Understanding Frozen Shoulder: Symptoms and Causes

physiotherapy for frozen shoulder kitchener

A frozen shoulder can feel like a daunting and frustrating diagnosis. Not to worry! By understanding what a frozen shoulder is, and what you can do about it, you’ll find yourself on the road to recovery in no time.

What Is a Frozen Shoulder?

Frozen shoulder or its technical name, adhesive capsulitis, is when the ligamentocapsular tissue that surrounds your shoulder joint tightens resulting in a decline in the shoulder’s range of motion. You may find it hard to reach your coffee cup on a shelf or challenge putting on a jacket.

This is because typically, loss of the shoulder’s range is greatest in external rotation (with your elbow at your side rotating your arm away from your body), abduction (raising your arm over your head) and then internal rotation (placing your hand on your tummy). Unfortunately, pain is usually accompanied by this loss of range.

In later phases of the frozen shoulder, pain is typically quite low and the range begins to return. Many individuals recover with minimal to no mobility deficits or pain.

What Is the Main Cause of a Frozen Shoulder?

There is no main cause of frozen shoulder. There are risk factors that may predispose someone to be at higher risk for a frozen shoulder. The highest reported risk factors for frozen shoulder are related to diabetes mellitus (type 1 or type 2) and thyroid diseases.

It typically occurs in individuals aged 40-65. It is more common in women than men, and having a previous history of frozen shoulder is also a risk factor for having it in the other shoulder.

Can Physiotherapy Fix a Frozen Shoulder?

Physiotherapy in Kitchener is a great conservative option to support recovery through all the phases of a frozen shoulder. During the initial phase, where the range of motion is on the decline and pain is notable, physiotherapy can support individuals with pain management and work to minimize loss of range of motion.

During the later phases when pain has come down and the range of motion begins returning, physiotherapy will work to promote the return of shoulder movement and strength. Various techniques may be utilized in physiotherapy to support you. Education about the condition and the recovery process can empower you and allow you to make decisions about the various treatments available to you.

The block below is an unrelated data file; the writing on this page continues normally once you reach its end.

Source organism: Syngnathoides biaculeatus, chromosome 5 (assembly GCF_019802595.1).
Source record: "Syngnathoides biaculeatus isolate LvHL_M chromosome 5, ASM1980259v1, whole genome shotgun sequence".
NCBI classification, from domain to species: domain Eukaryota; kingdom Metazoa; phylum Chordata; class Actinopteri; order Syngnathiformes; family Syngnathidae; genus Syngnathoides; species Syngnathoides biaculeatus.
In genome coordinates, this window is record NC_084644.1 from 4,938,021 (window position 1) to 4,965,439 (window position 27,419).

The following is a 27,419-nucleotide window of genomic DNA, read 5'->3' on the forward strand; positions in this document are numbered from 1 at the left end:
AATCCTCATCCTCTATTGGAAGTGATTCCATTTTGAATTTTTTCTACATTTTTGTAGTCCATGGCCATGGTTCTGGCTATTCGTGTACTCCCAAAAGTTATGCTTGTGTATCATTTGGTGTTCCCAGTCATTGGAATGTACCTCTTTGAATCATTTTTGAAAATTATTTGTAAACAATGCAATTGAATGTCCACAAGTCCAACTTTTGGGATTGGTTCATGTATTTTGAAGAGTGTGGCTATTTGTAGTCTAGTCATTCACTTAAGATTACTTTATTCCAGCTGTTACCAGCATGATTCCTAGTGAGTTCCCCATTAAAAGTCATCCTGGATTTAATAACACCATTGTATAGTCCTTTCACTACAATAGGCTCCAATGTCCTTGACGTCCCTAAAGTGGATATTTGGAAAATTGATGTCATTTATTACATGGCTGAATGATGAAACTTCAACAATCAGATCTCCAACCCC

Modalities such as heat, acupuncture, TENS, and cupping can be tools used to assist in the management of pain. Manual therapy can be used to manage shoulder pain and promote movement of the joint. In earlier stages where pain may be more present, your physiotherapist will use what are called low-grade mobilizations which is where they will move your shoulder in a smaller, more comfortable range to avoid provocation of the pain.

In later phases, where the pain is low, higher garage mobilizations will be used, which means your physiotherapist will move your shoulder joint into the tightness in order to achieve more movement. Lastly, and most importantly, an individualized exercise program will be created with you to support your recovery process outside of your physiotherapy sessions.

How Long Does a Frozen Shoulder Take To Heal With Physiotherapy?

From start to finish, typically it can take 12-18 months to go through all the phases of a frozen shoulder. Physiotherapy can support ensuring this healing process is optimized and comfortable.

Is It OK To Massage a Frozen Shoulder?

It is fine to massage a frozen shoulder as long as it does not provoke a large increase in pain during the massage or within 24 hours after. Massage can assist in relaxing the tissues around the shoulder and can be a tool to manage pain levels as long as it is done at the appropriate intensity.

This means your registered massage therapist and physiotherapist will check in with you frequently to ensure that you are feeling okay during the soft tissue massage.

Which Exercises Are Best for a Frozen Shoulder and Which Should I Avoid?

There are no best or worst exercises for a frozen shoulder, however, there are the right exercises for each individual and phase of recovery. The right exercises for you will depend on your pain, level of function, and goals.

Your physiotherapist will work with you to determine where you are at in your recovery journey and tailor your exercises to best support your recovery.


A frozen shoulder can be a painful and frustrating experience. An important first step is to book an assessment appointment with your physiotherapist. You can use our online booking tool or call our clinic at 519-895-2020 to book your assessment today.

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